But the Kingdom’s Vision 2030 and the introduction of tourist visas as well as academic trips has sought to change that.
“For me, like Jennifer, I just wanted to come here and be a student, and learn and observe,” Mulder said.
“We have this feeling that we’re here at the moment … of a people really discovering and being proud of and being able to construct their national narrative collectively.
“And having the freedom to do that — maybe for the first time very openly, and with a kind of joy.”
Both professors said that the enriching experience has encouraged them to change the way they teach upon their return to the US.
Although a picture is worth a thousand words, the pair said that Islamic art archive images are often “sterile,” and fail to encapsulate the feeling of experiencing art in person.
The sensation of standing beneath a monument while the Adhan (call to prayer) reverberates cannot be replicated through archives, they said.
The two professors are also keen to work and collaborate with Saudi archaeologists.
“We’re just really moved and we just feel like students, wide-eyed observing and learning, and taking it all in. It’s going to be amazing to take that all back into our classrooms,” Mulder said.
“I’m going to teach differently now; it’s kind of been percolating for a few days. I was telling Jennifer, even to have photographs of things we didn’t know before.
“We’re both architectural historians — it’s really important for us to have a sense of space and how people move through it.”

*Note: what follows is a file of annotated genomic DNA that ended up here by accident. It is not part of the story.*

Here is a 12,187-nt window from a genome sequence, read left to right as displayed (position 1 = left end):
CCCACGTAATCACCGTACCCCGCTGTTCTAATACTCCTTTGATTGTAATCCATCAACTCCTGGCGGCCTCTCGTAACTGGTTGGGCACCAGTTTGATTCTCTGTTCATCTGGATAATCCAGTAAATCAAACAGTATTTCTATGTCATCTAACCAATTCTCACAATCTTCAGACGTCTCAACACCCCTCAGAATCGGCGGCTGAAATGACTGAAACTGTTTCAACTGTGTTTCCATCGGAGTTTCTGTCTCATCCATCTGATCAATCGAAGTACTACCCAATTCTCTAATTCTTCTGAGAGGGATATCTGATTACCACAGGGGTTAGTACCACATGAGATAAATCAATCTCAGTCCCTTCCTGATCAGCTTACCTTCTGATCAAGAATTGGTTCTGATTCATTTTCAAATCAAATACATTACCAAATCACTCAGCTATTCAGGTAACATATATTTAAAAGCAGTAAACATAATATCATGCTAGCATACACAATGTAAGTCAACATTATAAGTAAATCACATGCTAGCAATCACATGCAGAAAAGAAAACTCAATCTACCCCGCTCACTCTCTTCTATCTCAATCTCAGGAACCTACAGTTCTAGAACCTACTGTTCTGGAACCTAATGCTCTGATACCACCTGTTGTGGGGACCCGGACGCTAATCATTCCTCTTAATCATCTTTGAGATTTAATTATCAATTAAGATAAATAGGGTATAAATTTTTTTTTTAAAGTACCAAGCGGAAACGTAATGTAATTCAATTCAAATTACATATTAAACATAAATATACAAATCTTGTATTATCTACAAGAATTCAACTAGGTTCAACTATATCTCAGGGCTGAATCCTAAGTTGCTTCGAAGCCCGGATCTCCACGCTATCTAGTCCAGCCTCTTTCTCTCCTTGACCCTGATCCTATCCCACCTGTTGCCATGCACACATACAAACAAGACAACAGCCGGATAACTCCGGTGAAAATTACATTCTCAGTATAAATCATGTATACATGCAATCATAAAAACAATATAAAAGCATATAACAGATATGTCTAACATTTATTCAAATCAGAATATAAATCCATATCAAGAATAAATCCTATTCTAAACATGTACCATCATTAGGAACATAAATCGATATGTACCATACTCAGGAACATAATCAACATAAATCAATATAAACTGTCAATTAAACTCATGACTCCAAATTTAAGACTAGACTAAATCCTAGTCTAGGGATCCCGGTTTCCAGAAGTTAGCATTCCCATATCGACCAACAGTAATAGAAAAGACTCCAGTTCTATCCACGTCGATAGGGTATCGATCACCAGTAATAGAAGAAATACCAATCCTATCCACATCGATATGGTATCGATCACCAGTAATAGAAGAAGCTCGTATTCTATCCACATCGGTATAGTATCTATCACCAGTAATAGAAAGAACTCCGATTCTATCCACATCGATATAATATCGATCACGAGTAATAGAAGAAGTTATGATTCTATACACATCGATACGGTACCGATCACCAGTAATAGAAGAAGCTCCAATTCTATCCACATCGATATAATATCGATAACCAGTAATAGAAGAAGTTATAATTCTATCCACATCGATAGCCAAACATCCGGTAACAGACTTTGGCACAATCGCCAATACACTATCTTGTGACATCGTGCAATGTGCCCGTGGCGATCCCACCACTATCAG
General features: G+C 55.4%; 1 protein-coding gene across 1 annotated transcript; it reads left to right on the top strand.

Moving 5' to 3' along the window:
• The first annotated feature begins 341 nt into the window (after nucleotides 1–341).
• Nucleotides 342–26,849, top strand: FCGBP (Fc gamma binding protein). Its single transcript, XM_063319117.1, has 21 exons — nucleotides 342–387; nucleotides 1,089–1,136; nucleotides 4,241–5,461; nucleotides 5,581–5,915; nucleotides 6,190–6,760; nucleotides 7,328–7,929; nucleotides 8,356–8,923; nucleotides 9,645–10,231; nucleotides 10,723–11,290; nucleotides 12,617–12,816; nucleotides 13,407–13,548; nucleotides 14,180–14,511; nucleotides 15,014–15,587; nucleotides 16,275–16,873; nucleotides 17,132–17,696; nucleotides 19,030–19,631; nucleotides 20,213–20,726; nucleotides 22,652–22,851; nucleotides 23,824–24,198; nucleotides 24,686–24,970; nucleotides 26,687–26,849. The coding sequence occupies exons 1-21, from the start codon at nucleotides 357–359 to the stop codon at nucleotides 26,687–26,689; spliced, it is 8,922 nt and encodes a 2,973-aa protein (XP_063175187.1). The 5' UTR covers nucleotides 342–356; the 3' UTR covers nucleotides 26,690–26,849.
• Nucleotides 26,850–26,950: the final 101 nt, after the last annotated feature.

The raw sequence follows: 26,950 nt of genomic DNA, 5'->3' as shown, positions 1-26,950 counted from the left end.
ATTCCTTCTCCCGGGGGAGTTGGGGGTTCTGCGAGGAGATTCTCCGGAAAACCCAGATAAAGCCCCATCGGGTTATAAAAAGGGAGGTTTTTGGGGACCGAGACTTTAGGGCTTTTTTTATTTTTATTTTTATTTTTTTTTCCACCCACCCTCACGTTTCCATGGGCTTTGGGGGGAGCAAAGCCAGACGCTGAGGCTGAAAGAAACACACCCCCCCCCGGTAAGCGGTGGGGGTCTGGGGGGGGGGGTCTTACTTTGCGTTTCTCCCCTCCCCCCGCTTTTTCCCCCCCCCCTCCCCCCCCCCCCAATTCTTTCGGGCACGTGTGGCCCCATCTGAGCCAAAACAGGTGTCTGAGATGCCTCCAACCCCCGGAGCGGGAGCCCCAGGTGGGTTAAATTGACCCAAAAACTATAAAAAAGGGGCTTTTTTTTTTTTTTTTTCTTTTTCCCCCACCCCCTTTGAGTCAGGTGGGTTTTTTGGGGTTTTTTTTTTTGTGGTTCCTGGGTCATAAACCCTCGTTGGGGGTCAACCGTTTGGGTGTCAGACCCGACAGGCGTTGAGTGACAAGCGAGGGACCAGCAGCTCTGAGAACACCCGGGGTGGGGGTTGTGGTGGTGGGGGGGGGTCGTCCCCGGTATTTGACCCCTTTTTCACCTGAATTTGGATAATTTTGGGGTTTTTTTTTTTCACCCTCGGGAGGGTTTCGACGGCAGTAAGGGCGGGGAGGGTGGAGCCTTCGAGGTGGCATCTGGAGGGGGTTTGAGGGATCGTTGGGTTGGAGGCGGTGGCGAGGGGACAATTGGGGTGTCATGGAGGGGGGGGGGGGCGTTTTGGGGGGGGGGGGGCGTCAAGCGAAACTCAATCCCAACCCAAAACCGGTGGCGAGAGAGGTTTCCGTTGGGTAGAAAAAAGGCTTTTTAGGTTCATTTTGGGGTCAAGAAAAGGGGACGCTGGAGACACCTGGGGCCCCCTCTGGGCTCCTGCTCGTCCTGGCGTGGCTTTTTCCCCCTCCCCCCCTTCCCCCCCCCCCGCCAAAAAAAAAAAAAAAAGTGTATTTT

The biennale is free of charge for all visitors. It is also hosting 117 education workshops and more than 25 panel discussions.
The public programming schedule, including talks and screenings, is updated in real time.
The Islamic Arts Biennale, launched to the public on Jan. 23, will remain open until April 23.
Tickets can be booked via the official Diriyah Biennale website and on social media channels.
The space is open for visitors to roam the grounds and exhibits between 11 a.m. and 11 p.m. on Saturdays, Sundays and Thursdays, and between 2 p.m. and 11 p.m. on Fridays.
Mexican art makes a big impact at Boulevard World in Riyadh
Visitors can also see a replica of the Chichen Itza pyramid — an archaeological site which is a popular tourist attraction — in the Mexican subzone, along with unique artifacts and sculptures from different civilizations
Updated 30 January 2023
RIYADH: Mexican artisans are highlighting all their creative skills at Boulevard World in Riyadh.
The site, which is Riyadh Season’s largest zone, is showcasing the cultural diversity of Asia, Africa, Europe, and the US in 10 specially designed areas.
Boulevard World offers a unique experience through the location’s restaurants, arts markets, cable car rides, games area and daily shows.
Mexican women can be viewed skillfully applying distinctive art to pottery to highlight their country’s rich artistic identity.
Meanwhile, other talented people, sporting Mexican hats, showcase dolls inspired by famous cartoon characters.